FOXBORO, Mass. — The Patriots may be feeling pressure right now, but they are not bringing it.
Despite having two top-tier defensive ends, New England is still failing to get consistent pressure on opposing quarterbacks. The Patriots rank ninth in the NFL in sacks with 40, but that doesn’t begin to tell the whole story.
No matter what metric is used, the Patriots are struggling at rushing the passer. New England is 30th in Football Outsiders’ adjusted sack rate, 31st in Pro Football Focus’ pass rush ratings and 22nd in MMQB.com’s pressure rate. The Patriots also don’t pass the eye test. Outside of the bookend pass rushers, Rob Ninkovich and Chandler Jones, no one else on the team is getting through the offensive line to disrupt the opposing passer at a consistent rate.
New England’s pass defense has faltered due to its lack of pressure, too. Once ranked in the top 10 of nearly every notable pass defense stat, the Patriots are now 18th in yards allowed, 18th in touchdowns allowed, 13th in yards per attempt and 22nd in first down percentage.
It doesn’t help that cornerbacks Aqib Talib, Alfonzo Dennard and Kyle Arrington and safety Steve Gregory have been banged up, or that New England has recently been introducing more zone-coverage looks, but the pass rush has to shoulder a heavy load of the blame. It appeared New England would finally be able to generate some pressure up the middle this season, too. Veteran defensive tackle Tommy Kelly was the piece the Patriots had needed in the middle of the defense for years. He was a stout run defender who could also bring heat up the middle. Kelly was so good in his five games with New England this season that he still ranks fourth in total pressures among Patriots defenders. He had 2 1/2 sacks, 12 hurries and two quarterback hits, according to my own charting.
Chris Jones has filled in admirably for Kelly, but the rookie defensive tackle’s production has slipped as the season has progressed. That makes sense, too — he’s being asked to play nearly every snap. Jones had 5 1/2 sacks and 13 total pressures in his first five games with New England. He has zero sacks and 14 pressures in six games since.
Ninkovich, who leads the team with 75 pressures on the season (six sacks, 53 hurries, 16 quarterback hits), understands the pass rush has been inconsistent this year.
“I think we’ve done a good job at times of bringing pressure, but, as well, other times there’s been times when we haven’t had the pressure that we need to get on the quarterback,” Ninkovich said. “But there’s a lot of things that go into it. It’s not just: line guys up and get after the quarterback. Everything works together. I’ve said it before. Pressure-coverage, coverage-pressure, that all works together. Certain blitzing situations, everything’s gotta marry up together nicely. You gotta have the coverage with the pressure, and it’s just the way it goes on defense.”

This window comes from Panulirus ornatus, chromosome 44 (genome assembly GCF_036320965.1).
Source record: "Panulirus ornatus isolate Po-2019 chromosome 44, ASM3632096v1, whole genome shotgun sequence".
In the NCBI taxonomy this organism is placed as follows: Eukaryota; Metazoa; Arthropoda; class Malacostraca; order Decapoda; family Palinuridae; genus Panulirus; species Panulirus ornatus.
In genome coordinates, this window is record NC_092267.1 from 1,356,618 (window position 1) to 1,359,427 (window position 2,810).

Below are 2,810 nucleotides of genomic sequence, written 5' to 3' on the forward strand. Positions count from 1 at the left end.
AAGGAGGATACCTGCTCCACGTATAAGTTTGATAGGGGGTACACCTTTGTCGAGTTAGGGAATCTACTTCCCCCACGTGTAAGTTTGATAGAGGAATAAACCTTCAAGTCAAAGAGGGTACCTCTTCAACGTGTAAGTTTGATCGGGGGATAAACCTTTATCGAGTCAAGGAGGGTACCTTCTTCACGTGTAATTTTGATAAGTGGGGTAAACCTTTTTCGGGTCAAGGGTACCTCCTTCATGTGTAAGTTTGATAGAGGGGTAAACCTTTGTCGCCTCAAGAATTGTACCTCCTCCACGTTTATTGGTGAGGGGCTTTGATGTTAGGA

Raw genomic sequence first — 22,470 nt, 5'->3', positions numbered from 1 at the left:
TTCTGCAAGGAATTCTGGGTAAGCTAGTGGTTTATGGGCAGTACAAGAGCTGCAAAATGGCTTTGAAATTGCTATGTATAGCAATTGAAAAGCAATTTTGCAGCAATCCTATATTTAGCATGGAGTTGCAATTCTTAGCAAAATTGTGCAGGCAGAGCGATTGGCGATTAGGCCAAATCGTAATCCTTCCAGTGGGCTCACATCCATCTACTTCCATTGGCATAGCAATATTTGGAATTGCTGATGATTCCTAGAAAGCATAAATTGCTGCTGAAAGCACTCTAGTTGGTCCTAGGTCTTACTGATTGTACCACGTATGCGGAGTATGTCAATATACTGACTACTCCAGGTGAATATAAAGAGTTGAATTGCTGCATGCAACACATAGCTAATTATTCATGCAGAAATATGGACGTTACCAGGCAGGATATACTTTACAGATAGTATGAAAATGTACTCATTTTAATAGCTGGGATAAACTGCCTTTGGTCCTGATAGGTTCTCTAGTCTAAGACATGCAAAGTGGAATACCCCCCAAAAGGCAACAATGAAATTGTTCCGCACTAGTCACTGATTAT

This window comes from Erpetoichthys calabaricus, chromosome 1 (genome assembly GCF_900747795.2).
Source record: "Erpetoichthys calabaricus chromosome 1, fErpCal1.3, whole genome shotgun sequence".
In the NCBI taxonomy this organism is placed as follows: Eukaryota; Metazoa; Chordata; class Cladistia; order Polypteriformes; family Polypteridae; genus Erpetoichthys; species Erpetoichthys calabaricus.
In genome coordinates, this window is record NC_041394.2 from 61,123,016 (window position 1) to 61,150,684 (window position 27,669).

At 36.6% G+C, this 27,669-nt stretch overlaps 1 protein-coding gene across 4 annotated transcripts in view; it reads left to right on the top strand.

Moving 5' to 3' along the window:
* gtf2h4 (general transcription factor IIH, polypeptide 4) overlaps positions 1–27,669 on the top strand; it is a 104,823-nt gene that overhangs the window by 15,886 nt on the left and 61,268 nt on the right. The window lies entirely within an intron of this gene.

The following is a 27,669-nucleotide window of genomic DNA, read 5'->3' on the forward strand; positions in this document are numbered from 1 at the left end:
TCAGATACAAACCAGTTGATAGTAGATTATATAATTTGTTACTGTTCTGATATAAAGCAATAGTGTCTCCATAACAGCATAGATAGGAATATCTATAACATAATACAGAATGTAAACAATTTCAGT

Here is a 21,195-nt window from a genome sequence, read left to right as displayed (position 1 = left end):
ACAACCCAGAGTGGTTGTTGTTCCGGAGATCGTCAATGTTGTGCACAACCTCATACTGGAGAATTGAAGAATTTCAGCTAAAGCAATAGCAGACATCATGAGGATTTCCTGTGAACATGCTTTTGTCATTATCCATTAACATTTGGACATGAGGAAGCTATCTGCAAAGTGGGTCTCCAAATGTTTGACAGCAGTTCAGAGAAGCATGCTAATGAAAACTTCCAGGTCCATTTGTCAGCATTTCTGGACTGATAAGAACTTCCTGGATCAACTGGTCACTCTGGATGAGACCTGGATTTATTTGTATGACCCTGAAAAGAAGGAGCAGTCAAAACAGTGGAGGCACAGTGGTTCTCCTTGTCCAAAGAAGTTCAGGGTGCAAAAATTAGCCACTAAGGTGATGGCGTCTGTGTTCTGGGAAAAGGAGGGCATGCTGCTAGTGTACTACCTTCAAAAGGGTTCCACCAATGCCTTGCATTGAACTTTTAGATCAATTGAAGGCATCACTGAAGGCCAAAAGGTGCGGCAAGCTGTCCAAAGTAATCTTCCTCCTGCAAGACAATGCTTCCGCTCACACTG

One thing that can be said for New England’s defense is that it has closed pressures well, and that’s obvious in the fact that it ranks ninth in sacks despite being low in every other metric. Chandler Jones has been especially successful in that regard. Jones has 11 1/2 sacks on 73 total pressures.
One area that still needs to be addressed, either from within or via free agency or the draft this offseason, is finding a third-down rusher. The Patriots have to decide whether Chandler Jones is going to be rushing from the outside at defensive end or inside from defensive tackle on third downs. If he’s going to be rushing from the inside, they need a Mark Anderson type whose sole responsibility is to get after the passer. If Chandler Jones will be rushing from outside, the Patriots need to find a player who can get consistent pressure from inside next to Chris Jones.
Some current players could potentially fill this role. Jamie Collins has mostly been used as a linebacker, but he did have 10 sacks his senior year at Southern Miss as a defensive end. He, or fellow rookie Michael Buchanan, could serve the role as an outside third-down rusher.
Armond Armstead was expected to play a big role this season, but he had surgery to clear an unknown infection this summer that landed him on the PUP list and ended his season when he could not get back on the practice field in time. Hopes will be high for Armstead again next season, but he’s still an unknown commodity despite how well he played in the CFL and in college at USC. Armstead was known for his interior-rushing ability in college.
The last time the Patriots were able to consistently get after the opposing quarterback, it was with names like Richard Seymour, Mike Vrabel, Ty Warren and Jarvis Green. Those players are long gone now, and guys like Chandler Jones and Ninkovich have taken their place. Now, the Patriots need to find some players who will help those two bookends in their pursuit of pressure.